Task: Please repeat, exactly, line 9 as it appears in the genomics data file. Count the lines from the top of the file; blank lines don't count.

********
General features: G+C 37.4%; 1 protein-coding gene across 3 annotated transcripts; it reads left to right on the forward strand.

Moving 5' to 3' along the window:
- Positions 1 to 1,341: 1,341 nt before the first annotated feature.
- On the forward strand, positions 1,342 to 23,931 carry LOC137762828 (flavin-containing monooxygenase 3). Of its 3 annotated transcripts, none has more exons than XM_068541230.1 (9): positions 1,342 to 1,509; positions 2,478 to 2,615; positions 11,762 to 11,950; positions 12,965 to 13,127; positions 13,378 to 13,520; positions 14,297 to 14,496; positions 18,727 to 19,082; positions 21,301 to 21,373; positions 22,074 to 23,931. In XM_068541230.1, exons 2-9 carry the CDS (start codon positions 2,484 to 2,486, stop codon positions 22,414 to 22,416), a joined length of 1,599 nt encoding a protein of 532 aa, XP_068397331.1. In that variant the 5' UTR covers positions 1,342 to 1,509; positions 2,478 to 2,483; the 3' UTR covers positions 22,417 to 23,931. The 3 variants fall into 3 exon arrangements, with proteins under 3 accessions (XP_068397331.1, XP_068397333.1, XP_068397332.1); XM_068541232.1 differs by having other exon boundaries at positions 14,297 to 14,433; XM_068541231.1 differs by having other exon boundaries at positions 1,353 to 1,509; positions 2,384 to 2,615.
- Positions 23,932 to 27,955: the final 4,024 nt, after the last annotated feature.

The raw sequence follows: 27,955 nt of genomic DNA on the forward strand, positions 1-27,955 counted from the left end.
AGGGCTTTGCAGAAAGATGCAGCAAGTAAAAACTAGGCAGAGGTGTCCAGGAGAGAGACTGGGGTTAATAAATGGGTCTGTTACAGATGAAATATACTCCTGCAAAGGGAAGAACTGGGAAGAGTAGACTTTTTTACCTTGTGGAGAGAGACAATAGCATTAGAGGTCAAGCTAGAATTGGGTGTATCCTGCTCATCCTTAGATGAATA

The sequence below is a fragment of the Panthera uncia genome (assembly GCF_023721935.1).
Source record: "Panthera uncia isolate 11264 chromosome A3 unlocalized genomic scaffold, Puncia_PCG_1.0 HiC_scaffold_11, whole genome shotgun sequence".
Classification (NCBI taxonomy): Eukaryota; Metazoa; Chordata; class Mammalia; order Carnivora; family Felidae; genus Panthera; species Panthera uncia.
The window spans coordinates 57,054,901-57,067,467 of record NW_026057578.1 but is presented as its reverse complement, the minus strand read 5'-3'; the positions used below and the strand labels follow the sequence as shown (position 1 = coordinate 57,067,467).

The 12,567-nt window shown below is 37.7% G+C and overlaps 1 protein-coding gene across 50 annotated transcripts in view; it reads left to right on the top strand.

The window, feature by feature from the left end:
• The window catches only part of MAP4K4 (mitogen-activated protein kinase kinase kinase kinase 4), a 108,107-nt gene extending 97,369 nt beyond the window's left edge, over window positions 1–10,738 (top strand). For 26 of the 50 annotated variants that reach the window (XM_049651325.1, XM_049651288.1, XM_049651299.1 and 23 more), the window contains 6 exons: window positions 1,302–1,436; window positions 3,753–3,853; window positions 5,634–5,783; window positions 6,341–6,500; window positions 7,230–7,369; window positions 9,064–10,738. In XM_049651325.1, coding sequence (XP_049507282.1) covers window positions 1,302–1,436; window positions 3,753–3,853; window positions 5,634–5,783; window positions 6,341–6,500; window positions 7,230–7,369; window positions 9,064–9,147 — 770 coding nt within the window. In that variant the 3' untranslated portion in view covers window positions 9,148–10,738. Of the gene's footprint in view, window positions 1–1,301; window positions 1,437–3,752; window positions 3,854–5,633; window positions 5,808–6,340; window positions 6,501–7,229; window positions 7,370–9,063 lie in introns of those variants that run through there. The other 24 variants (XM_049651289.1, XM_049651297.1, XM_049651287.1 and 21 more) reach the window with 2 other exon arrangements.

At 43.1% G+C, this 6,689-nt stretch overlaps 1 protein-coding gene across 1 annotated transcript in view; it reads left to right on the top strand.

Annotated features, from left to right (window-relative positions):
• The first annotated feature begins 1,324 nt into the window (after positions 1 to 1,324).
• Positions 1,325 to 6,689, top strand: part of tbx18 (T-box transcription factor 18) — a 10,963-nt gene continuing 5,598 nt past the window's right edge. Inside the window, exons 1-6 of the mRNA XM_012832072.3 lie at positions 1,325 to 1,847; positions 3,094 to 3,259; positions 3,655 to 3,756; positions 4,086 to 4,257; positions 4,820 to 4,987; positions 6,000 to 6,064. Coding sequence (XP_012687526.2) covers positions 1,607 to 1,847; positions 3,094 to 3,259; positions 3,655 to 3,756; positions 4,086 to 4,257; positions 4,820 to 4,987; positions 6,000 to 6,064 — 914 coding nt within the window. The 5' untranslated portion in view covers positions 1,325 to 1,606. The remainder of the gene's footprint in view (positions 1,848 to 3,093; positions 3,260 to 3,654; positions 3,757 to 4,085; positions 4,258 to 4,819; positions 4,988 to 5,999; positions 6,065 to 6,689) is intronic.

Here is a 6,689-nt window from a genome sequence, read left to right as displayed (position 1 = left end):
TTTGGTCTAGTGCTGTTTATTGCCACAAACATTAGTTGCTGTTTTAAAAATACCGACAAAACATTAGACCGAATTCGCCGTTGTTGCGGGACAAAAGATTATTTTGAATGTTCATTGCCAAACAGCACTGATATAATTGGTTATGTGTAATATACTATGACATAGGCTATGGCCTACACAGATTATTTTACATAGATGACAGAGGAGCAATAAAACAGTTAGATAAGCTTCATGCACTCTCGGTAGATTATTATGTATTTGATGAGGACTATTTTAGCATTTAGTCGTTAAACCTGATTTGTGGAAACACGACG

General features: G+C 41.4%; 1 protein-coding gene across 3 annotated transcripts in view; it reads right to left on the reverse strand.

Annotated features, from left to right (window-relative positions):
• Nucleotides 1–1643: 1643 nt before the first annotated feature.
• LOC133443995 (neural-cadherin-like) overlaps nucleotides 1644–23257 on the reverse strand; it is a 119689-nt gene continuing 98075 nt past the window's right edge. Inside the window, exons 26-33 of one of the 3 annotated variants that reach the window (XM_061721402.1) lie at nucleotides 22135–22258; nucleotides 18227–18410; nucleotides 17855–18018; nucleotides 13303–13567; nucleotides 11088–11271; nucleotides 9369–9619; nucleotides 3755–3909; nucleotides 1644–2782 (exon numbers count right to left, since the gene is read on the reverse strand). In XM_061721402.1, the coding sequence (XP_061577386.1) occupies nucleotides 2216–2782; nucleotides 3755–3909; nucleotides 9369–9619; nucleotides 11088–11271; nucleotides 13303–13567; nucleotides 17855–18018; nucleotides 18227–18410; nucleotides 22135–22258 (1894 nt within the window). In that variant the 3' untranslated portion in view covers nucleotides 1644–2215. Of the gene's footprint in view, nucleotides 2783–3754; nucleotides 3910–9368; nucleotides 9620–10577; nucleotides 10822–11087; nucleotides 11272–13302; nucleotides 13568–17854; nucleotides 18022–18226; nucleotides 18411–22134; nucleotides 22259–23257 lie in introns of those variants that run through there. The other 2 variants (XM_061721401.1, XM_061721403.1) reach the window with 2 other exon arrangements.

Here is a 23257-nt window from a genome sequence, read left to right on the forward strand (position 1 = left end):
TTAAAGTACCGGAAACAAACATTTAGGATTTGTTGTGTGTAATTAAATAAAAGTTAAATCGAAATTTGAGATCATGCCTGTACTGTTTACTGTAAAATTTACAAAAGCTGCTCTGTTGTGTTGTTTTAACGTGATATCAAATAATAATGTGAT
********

Source record: "Panthera uncia isolate 11264 chromosome A3 unlocalized genomic scaffold, Puncia_PCG_1.0 HiC_scaffold_11, whole genome shotgun sequence".